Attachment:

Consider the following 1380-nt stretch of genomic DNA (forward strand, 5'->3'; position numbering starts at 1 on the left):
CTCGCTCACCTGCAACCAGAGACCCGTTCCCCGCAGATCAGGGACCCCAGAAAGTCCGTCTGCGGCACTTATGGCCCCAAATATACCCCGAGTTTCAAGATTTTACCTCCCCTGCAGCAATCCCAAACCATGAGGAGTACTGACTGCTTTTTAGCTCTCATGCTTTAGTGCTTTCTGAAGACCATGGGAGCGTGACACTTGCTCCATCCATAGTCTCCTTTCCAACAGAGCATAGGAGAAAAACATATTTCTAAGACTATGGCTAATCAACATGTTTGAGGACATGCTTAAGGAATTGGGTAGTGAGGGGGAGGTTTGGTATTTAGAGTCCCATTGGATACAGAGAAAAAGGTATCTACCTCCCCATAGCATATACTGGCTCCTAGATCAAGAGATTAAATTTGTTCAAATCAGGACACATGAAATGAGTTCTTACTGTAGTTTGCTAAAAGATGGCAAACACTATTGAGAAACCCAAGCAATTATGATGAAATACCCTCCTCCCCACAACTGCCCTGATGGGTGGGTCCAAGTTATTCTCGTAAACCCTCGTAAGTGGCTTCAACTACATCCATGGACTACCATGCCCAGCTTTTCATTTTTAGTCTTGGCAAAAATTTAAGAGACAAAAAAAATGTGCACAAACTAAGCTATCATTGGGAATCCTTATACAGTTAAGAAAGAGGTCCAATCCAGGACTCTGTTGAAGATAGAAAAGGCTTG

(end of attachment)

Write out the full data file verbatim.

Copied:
Consider the following 1380-nt stretch of genomic DNA (forward strand, 5'->3'; position numbering starts at 1 on the left):
CTCGCTCACCTGCAACCAGAGACCCGTTCCCCGCAGATCAGGGACCCCAGAAAGTCCGTCTGCGGCACTTATGGCCCCAAATATACCCCGAGTTTCAAGATTTTACCTCCCCTGCAGCAATCCCAAACCATGAGGAGTACTGACTGCTTTTTAGCTCTCATGCTTTAGTGCTTTCTGAAGACCATGGGAGCGTGACACTTGCTCCATCCATAGTCTCCTTTCCAACAGAGCATAGGAGAAAAACATATTTCTAAGACTATGGCTAATCAACATGTTTGAGGACATGCTTAAGGAATTGGGTAGTGAGGGGGAGGTTTGGTATTTAGAGTCCCATTGGATACAGAGAAAAAGGTATCTACCTCCCCATAGCATATACTGGCTCCTAGATCAAGAGATTAAATTTGTTCAAATCAGGACACATGAAATGAGTTCTTACTGTAGTTTGCTAAAAGATGGCAAACACTATTGAGAAACCCAAGCAATTATGATGAAATACCCTCCTCCCCACAACTGCCCTGATGGGTGGGTCCAAGTTATTCTCGTAAACCCTCGTAAGTGGCTTCAACTACATCCATGGACTACCATGCCCAGCTTTTCATTTTTAGTCTTGGCAAAAATTTAAGAGACAAAAAAAATGTGCACAAACTAAGCTATCATTGGGAATCCTTATACAGTTAAGAAAGAGGTCCAATCCAGGACTCTGTTGAAGATAGAAAAGGCTTG